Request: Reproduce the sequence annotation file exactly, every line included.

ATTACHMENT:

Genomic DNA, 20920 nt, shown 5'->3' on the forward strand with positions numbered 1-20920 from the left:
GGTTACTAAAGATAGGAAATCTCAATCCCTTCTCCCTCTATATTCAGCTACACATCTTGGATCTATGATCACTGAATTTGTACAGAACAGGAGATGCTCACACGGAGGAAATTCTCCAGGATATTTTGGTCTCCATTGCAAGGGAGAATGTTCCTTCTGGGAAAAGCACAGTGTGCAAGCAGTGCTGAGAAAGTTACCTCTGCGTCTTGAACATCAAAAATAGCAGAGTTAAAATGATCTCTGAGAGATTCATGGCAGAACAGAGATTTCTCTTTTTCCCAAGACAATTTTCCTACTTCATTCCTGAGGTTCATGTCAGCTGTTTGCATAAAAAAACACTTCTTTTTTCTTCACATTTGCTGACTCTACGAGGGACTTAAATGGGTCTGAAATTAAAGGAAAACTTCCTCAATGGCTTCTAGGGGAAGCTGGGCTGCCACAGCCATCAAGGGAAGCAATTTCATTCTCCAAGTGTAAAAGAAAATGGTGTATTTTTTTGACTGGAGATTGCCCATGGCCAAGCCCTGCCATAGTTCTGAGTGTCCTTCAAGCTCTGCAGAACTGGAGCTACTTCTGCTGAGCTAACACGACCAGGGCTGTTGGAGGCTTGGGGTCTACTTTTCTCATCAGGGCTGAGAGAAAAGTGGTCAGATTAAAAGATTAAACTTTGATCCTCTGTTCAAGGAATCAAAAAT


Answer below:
Genomic DNA, 20920 nt, shown 5'->3' on the forward strand with positions numbered 1-20920 from the left:
GGTTACTAAAGATAGGAAATCTCAATCCCTTCTCCCTCTATATTCAGCTACACATCTTGGATCTATGATCACTGAATTTGTACAGAACAGGAGATGCTCACACGGAGGAAATTCTCCAGGATATTTTGGTCTCCATTGCAAGGGAGAATGTTCCTTCTGGGAAAAGCACAGTGTGCAAGCAGTGCTGAGAAAGTTACCTCTGCGTCTTGAACATCAAAAATAGCAGAGTTAAAATGATCTCTGAGAGATTCATGGCAGAACAGAGATTTCTCTTTTTCCCAAGACAATTTTCCTACTTCATTCCTGAGGTTCATGTCAGCTGTTTGCATAAAAAAACACTTCTTTTTTCTTCACATTTGCTGACTCTACGAGGGACTTAAATGGGTCTGAAATTAAAGGAAAACTTCCTCAATGGCTTCTAGGGGAAGCTGGGCTGCCACAGCCATCAAGGGAAGCAATTTCATTCTCCAAGTGTAAAAGAAAATGGTGTATTTTTTTGACTGGAGATTGCCCATGGCCAAGCCCTGCCATAGTTCTGAGTGTCCTTCAAGCTCTGCAGAACTGGAGCTACTTCTGCTGAGCTAACACGACCAGGGCTGTTGGAGGCTTGGGGTCTACTTTTCTCATCAGGGCTGAGAGAAAAGTGGTCAGATTAAAAGATTAAACTTTGATCCTCTGTTCAAGGAATCAAAAAT